My preference has generally been for continuous integration through the use of feature toggles. This makes integration easier but cherry-picking harder because the entire feature might be spaced out across a number of discrete commits. I often break a feature down into many smaller tasks that can be delivered to production as soon as possible. This means I generally start with any refactoring because, by definition, I cannot have made any observable changes. Next up is the new code, which, as long as I don’t provide a means to access it can also be deployed to production as a silent passenger. That just leaves the changed or deleted code which will start to have some noticeable impact, at least when it’s toggled on. Each one of these steps may be one or more commits depending on how big the feature is, but each one should still be a cohesive unit of work.

From a cherry-picking perspective what we need to know is all the individual commits that make up the entire feature. This is where I’ve found the practice of tagging each commit with the “change request number”. If you’re using something like JIRA then each feature will likely be represented in that system with a unique id, e.g. PROJ-123. Even Trello cards have a unique number that can be used. I usually prefix (rather then append) each commit with the change code as it makes them easy to see when scanning the VCS change log.

Theory and Practice

It might sound as though cherry-picking features is a regular affair because I pay more than lip-service to them. That’s really not the case, I will avoid them like everyone else, even if they appear to be easy. Unless a change is relatively trivial, e.g. a simple bug fix, it’s quite possible that some refactoring on the integration branch will muddy the waters enough to make not doing it a no-brainer anyway.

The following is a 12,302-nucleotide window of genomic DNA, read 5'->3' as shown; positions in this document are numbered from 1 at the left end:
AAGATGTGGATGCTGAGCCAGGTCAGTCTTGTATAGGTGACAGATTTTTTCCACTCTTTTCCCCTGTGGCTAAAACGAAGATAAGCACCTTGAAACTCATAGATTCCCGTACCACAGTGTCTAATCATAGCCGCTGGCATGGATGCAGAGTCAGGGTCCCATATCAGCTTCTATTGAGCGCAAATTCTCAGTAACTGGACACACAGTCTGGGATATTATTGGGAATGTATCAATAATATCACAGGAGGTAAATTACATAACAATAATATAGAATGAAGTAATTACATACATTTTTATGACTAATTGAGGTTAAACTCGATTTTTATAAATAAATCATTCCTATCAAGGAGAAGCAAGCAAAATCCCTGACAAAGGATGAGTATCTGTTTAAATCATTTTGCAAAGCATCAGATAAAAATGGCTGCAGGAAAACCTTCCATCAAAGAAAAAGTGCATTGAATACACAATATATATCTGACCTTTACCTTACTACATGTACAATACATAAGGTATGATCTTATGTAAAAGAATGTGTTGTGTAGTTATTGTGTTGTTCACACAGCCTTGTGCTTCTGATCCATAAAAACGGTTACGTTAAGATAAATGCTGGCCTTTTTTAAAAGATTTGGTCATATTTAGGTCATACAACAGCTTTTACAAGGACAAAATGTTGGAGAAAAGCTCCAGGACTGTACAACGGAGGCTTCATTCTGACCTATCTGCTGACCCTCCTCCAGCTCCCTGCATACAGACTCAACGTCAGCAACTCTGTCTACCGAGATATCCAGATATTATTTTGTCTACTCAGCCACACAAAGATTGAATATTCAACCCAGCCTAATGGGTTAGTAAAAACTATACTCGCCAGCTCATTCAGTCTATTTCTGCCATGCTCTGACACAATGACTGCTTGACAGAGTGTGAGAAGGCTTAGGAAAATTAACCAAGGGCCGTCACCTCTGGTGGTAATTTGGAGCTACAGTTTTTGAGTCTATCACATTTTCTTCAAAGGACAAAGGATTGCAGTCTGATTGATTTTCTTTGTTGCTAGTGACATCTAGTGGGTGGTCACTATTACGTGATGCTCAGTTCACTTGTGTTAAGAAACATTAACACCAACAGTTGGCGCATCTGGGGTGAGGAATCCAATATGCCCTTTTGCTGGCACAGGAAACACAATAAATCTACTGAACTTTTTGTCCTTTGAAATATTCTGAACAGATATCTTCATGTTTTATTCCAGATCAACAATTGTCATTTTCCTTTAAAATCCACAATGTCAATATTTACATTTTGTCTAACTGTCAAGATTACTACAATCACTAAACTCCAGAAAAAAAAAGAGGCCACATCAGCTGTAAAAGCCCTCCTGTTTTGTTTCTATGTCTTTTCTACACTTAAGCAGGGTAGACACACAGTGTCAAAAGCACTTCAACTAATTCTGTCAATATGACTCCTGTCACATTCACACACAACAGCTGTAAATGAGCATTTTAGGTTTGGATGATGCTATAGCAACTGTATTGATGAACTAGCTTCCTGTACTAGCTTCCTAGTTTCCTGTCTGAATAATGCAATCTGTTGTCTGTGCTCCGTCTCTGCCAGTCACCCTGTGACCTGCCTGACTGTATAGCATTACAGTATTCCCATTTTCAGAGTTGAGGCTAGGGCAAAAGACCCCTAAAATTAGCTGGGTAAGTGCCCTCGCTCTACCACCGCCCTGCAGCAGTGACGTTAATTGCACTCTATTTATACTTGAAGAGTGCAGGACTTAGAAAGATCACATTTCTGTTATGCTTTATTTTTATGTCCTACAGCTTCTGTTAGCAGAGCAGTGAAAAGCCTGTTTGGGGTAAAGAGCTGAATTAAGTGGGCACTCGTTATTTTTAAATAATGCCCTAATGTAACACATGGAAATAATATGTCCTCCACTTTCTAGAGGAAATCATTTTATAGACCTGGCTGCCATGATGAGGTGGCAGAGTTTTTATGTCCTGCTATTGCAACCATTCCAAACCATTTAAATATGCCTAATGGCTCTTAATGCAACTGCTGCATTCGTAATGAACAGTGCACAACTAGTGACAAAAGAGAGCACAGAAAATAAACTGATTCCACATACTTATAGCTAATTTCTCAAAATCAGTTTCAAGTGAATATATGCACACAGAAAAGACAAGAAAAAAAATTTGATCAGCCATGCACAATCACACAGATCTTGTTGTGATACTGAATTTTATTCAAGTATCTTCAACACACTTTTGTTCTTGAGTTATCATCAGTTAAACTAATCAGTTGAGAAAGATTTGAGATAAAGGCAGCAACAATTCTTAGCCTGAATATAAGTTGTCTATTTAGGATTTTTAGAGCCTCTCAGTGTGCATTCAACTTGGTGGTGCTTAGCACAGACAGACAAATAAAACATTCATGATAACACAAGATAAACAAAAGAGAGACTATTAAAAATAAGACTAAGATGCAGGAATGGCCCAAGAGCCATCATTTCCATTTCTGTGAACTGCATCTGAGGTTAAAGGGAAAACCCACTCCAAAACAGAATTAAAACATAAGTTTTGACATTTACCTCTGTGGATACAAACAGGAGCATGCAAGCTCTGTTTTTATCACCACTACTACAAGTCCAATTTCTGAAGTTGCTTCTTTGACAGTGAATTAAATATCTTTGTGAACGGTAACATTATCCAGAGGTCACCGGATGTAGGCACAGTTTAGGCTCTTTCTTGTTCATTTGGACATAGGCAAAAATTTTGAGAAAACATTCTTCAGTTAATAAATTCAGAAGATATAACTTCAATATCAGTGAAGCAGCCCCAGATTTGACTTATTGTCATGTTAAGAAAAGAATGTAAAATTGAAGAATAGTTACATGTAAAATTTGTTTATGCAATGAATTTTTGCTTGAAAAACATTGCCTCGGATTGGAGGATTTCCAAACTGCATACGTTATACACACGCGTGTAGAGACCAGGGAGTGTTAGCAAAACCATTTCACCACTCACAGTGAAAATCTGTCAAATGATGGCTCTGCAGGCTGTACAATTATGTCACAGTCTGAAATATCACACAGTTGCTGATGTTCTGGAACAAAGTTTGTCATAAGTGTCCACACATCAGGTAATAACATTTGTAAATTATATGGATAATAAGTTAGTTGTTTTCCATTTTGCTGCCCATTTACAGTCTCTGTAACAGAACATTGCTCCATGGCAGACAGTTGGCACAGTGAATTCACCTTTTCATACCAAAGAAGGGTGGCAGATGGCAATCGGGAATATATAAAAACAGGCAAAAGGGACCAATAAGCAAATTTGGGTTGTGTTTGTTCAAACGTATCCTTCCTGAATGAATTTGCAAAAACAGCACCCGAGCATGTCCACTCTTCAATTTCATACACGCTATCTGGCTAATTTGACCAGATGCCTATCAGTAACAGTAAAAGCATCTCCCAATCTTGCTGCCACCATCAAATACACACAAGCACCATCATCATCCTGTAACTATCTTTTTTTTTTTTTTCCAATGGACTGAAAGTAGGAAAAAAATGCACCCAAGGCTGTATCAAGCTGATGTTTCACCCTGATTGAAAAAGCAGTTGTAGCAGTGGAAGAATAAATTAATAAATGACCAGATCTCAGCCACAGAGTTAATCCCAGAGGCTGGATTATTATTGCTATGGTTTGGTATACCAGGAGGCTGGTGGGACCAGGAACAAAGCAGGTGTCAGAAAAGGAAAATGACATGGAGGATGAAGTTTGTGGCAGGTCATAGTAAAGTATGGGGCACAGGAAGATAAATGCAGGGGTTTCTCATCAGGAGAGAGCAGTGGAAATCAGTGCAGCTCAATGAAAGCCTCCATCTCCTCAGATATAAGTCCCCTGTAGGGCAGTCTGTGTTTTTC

It’s hard to quantify how much value there would be in any arbitrary commit. If the entire change is a one-line bug fix it’s easier to determine how big the commit should be. When it’s a new feature that will involve the full suite of modifications - refactoring, adding, removing, updating - it can be harder to see how to break it down into smaller units. This is where I find the notion of software archaeology comes in handy because I project forward 12 months to my future self and look back at the commit and ask myself whether it makes sense.


Photo by Thaddaeus Frogley (@codemonkey_uk)

Keeping the Faith Under Pressure

I walked into my client’s offices one day and almost before I had got my coat off I was greeted by one of my client’s architects and told to meet them in a room once I’d got myself composed. Luckily I’d bought my coffee on the way in. In the meeting was my current project’s manager and an enterprise-level architect and he started by saying “Ignore what you’re doing at the moment we have something far more important for you"...

They had a performance problem with one of their new services that was waiting to go into production, but the performance problem was being stubborn to diagnose and so they wanted to know if we could build a simple tactical workaround that would help them move forward with the project in the meantime. The service only needed to do a simple lookup and the data set was around 3 GB. Given that the performance problem was in the infrastructure we came up with a simple in-memory solution that used a binary search so we should easily be able to cope with the necessary 10 ms response time.

All through the meeting the time-sensitive nature for the delivery of this tactical solution was a continuous theme. Basically we had 2 weeks to get it into production, which given the speed of enterprise scale software projects felt really tight, even for something apparently “so simple”. I began to wonder if the mentioning of the short time-scale was a subtle hint to get us to try and drop (or at least reduce) some of our practices, like TDD or refactoring. After all it had taken us two weeks in our current project just to get the continuous integration pipeline up and running! Also the service implementation was far from rocket science as there was virtually no “business logic” to speak of.